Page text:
Gen. 12–50 is commonly regarded as the patriarchal narratives.Abraham is given a cycle (Gen. 12–25). Jacob is also given a cycle (Gen. 25–35). Gen. 37–50 develops into a kind of novel-la that tells the story of Joseph. However, Gen. 26,1-33 is the only narrative unit given to Isaac as patriarch. With this unit of only thirty-three verses, which at the same time appears to be composite, can Isaac’s authoritative character as patriarch be affirmed? Through a narrative analysis, beginning from an analysis of the text (linguistic benchmarks), and proceeding to analyses of the characters, time, discourses and plot, can the reader come to understand Isaac’s patriarchal character better? Can this analysis support the idea about the patriarchal narratives trying to legitimize returnees’ claim of the land, reflective of the land problem at that time of restoration? What makes Isaac’s character truly authoritative? What could be the theological-pastoral implications of this analysis to our present context, particularly in societies where inequality is widespread and violence has escalated?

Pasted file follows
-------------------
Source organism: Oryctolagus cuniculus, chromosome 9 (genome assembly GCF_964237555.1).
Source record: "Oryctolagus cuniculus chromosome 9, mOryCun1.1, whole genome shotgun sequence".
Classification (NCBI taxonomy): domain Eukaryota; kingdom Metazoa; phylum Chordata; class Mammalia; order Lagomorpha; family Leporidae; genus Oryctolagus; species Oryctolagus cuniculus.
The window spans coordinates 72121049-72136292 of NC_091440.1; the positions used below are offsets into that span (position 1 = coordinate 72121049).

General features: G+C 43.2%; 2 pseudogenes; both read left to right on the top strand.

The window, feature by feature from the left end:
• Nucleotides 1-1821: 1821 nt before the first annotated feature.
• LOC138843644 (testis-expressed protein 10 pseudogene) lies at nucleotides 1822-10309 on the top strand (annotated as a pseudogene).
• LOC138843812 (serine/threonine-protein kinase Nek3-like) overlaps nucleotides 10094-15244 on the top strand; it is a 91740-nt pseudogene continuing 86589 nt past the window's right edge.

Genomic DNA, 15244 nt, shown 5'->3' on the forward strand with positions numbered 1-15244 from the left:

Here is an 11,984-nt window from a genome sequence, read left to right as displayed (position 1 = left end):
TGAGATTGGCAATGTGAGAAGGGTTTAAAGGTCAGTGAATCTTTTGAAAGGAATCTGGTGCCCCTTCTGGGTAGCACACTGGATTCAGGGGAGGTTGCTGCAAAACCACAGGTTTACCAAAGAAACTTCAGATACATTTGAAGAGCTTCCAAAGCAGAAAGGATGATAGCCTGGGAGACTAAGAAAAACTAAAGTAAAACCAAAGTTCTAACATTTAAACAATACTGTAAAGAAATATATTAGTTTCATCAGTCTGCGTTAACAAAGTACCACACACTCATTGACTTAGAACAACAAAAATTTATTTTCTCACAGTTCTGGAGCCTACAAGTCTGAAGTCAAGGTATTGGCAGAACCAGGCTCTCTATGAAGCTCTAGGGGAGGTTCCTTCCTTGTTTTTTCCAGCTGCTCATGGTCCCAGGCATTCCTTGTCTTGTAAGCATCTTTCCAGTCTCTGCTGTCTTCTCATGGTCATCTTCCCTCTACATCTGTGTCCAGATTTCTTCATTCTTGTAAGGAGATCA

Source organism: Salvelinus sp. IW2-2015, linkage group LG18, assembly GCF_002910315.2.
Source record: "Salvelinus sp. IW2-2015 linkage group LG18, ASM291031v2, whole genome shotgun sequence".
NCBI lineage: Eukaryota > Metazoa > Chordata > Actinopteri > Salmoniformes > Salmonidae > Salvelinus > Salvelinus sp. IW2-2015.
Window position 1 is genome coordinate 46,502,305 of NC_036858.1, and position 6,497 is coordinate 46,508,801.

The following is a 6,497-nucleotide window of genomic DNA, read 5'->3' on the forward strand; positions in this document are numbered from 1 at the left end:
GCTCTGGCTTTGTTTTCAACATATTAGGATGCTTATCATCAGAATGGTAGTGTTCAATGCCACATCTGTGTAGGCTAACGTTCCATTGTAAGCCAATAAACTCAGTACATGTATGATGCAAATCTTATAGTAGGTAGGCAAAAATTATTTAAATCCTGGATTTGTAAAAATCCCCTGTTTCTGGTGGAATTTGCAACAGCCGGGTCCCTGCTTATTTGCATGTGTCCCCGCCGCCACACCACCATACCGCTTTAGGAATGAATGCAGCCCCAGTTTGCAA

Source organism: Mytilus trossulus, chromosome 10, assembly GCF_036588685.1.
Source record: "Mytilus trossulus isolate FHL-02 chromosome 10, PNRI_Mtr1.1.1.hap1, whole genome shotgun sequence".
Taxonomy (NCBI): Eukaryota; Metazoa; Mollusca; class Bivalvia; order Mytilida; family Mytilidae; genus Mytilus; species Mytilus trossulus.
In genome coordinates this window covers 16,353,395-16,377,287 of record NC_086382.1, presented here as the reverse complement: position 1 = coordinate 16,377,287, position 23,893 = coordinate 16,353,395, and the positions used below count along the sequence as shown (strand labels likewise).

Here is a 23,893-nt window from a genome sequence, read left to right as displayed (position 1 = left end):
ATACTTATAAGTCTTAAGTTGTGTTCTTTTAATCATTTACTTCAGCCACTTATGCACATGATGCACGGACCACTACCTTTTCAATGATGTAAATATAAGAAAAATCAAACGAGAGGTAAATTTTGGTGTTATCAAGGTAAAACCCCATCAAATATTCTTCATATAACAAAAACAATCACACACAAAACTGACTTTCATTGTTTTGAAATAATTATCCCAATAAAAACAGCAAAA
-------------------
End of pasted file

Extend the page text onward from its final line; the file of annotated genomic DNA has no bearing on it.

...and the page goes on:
Understanding Isaac’s Authoritative Character as Patriarch A Narrative Reading of Genesis 26:1-33
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